Authors: Abhiteja Konda, Abhinav Prakash, Gregory A. Moss, Michael Schmoldt, Gregory D. Grant, and Supratik Guha
Journal: ACS Nano
With the ongoing COVID-19 global pandemic, it’s common to see people in public spaces wearing face masks. While these are fantastic tools for preventing potentially infectious people from spreading the disease, they only work if they are both made of the right materials and worn properly. But not all face masks are the same. As the pandemic continues, more and more people are wearing home-made face masks made with common fabrics, such as cotton. But how effective are these materials at filtering possibly harmful materials from the air?
Face masks are designed to capture and remove tiny particles from the air that you are breathing in and out. These particles can be solid (like smoke) or liquid (like aerosols). While many people think face masks are effective against the spread of disease because they block the wearer from inhaling infectious aerosols, they primarily work by preventing the wearer from spreading their disease when breathing out tiny droplets of moisture.
One of the most common (and currently hard to find) type of face mask is the N95 mask (Figure 1A), called that because it can filter out 95% of all particles 300 nm and larger. These masks are usually made of a dense filter of plastic fibers, which catches particles. Many governments are asking that these masks be left available for the especially vulnerable healthcare workers on the frontline of the COVID-19 pandemic. Because of this, people are turning to homemade masks made of a variety of different materials, most of which have never been tested for their filtration properties.
To help address this quickly, the researchers behind this paper designed a setup to test how effective common fabrics are as face masks (Figure 1B). It consisted of a device capable of making a mist with finely controlled droplet sizes, which was then blown through a small opening. They placed the different fabrics over the opening, and measured the concentration of aerosol particles both before and after the air flowed through the cloth. This way, they could see how efficient the filtration was (what percentage of particles were filtered out) for a wide range of particle sizes.
First, they tested masks made of a single material, like a natural fiber such as cotton or an artificial polyester chiffon. For the cotton samples, only quilting cotton (which is has a thick layer of batting) and 600 thread count cotton were at all effective at blocking out particles (Figure 2A). The 80 thread count cotton (which many homemade masks are made from), filtered out almost nothing, making it a very ineffective filter. The other fabrics (natural silk, polyester chiffon, and polyester/cotton flannel) worked moderately well, filtering out a significant portion of particles, but not working nearly as well as the high thread count cotton (Figure 2B).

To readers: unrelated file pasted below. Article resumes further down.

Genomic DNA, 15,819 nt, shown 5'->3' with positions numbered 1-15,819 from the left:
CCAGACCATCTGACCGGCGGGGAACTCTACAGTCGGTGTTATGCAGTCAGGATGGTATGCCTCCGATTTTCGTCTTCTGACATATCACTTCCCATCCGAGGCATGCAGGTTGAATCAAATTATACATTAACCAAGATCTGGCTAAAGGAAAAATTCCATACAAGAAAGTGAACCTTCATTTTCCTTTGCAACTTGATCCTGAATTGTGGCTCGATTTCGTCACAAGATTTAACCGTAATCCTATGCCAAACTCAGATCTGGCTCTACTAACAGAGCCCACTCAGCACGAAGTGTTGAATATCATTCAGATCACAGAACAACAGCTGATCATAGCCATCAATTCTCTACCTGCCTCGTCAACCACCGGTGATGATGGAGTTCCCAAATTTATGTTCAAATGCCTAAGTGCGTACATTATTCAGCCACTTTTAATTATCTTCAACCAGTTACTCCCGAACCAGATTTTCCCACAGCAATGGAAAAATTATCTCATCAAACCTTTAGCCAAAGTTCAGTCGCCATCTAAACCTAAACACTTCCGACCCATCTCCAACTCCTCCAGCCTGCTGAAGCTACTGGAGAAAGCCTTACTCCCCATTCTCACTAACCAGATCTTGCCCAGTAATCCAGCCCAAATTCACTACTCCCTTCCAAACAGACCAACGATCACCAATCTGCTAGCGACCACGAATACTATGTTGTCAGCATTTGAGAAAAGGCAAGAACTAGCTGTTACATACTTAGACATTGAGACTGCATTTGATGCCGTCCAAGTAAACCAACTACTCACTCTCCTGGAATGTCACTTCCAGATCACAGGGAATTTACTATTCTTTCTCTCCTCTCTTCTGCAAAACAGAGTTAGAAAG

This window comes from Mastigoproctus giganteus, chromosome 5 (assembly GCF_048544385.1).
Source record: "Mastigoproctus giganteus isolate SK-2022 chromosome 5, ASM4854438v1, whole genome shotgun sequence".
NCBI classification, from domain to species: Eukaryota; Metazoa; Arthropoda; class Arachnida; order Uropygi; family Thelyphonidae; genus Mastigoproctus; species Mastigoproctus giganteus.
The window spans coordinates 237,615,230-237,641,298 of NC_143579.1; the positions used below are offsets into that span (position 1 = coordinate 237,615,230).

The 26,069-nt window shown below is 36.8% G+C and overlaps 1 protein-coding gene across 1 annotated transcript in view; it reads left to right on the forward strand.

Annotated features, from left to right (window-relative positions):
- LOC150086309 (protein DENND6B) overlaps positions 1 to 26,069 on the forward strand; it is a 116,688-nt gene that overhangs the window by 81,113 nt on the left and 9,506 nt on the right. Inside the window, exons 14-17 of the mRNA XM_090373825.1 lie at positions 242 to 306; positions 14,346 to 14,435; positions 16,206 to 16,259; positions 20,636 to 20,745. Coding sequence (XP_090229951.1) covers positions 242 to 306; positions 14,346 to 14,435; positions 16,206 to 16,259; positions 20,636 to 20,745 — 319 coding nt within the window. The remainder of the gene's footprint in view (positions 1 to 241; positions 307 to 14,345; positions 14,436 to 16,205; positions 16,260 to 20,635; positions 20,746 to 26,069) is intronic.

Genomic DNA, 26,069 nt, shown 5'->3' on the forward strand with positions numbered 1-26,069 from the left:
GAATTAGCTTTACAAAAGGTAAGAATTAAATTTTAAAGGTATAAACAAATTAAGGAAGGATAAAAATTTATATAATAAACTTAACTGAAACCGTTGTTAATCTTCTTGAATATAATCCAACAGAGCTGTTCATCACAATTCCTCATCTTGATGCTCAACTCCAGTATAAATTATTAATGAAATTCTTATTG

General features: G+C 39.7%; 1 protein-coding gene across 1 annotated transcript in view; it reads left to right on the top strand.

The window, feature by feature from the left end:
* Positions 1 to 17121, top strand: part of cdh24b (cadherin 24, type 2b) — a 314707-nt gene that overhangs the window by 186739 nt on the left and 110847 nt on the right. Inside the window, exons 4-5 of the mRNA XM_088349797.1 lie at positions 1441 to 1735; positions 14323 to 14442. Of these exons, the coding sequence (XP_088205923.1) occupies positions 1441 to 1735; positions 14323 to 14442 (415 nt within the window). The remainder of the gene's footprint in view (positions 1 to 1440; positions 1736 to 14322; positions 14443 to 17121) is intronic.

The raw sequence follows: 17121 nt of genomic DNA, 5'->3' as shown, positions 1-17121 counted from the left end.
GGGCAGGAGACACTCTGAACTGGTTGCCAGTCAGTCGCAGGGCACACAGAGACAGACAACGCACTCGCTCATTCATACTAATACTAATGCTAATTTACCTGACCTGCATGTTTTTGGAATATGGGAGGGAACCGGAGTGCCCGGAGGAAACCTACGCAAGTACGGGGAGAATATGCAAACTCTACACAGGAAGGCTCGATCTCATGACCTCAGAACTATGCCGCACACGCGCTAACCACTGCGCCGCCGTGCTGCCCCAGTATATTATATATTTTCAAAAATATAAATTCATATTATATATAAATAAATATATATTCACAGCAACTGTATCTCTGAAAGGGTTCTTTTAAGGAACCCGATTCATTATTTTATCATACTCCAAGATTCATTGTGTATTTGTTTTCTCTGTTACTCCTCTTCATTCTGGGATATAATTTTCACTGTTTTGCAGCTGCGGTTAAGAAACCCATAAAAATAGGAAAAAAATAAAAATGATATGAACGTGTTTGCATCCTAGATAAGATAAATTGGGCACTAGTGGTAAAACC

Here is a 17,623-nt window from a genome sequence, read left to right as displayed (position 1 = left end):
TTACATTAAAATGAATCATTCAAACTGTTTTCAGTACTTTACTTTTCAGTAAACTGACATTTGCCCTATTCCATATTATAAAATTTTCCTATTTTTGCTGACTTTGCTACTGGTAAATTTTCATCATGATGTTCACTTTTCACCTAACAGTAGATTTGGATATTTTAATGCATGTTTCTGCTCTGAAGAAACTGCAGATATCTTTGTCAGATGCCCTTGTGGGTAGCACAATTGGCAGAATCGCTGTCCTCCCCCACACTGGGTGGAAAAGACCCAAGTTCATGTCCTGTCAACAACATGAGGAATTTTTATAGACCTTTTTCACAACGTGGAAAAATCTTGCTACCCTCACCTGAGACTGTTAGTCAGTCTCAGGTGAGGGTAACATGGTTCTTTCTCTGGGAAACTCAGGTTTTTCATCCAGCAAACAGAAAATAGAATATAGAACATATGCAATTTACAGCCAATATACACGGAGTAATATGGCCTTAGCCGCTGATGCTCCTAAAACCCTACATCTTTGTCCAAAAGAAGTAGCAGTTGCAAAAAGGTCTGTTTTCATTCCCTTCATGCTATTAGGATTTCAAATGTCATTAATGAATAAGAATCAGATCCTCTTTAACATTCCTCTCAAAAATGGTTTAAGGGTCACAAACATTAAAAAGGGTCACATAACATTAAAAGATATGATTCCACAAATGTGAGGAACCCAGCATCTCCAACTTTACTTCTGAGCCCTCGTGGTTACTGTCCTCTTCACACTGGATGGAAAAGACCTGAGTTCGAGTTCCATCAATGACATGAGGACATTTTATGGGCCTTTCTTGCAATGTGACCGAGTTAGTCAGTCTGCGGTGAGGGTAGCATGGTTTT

After these results, the researchers decided to combine their two samples. They hypothesized that each type of fabric filtered out particles by different mechanisms. The cotton, with its extremely tightly woven threads (in the case of high thread count), physically blocked the larger particles. The other materials (like natural silk and polyester) are made of fibers that tend to have a slight electrostatic charge, which can attract smaller, slightly charged droplets out of the air. Combining the two should give the best of both worlds, blocking a wider range of particles.
For their new masks, the researchers sandwiched two different fabrics together. They always started with the 600 thread count cotton, which performed the best of all the cotton, and tested it with layers of natural silk, polyester chiffon, and polyester/cotton flannel (Figure 3A). All three performed just as well as a manufactured N95 mask, even beating it for smaller particle sizes, which N95 masks are not specifically designed to filter.
As a final note, the researchers wanted to emphasize that masks only work when they are worn correctly and form a tight seal around the face. They tested this by drilling tiny holes (about 1% the size of the filter) into the walls around the fabric filter. The masks went from being over 90% effective to near only 40% (Figure 3B), drastically reducing their effectiveness.
The scientists behind this study worked hard to complete their work quickly enough that people could take advantage of their findings during the extremely real-world, potentially deadly situation that is the COVID-19 pandemic. Their main conclusion is that while cotton fabric can be an extremely effective material in home-made face masks, it is only effective with high thread counts and works best when combined with another fabric, like natural silk or polyester.
If you or someone you know is making or wearing a cotton-based face mask, it might be a good idea to take these guidelines into consideration. With all the important medical and scientific research working towards keeping people safe and healthy right now, it’s only a matter of time before we all weather this storm and come out stronger, more informed, and better equipped on the other side.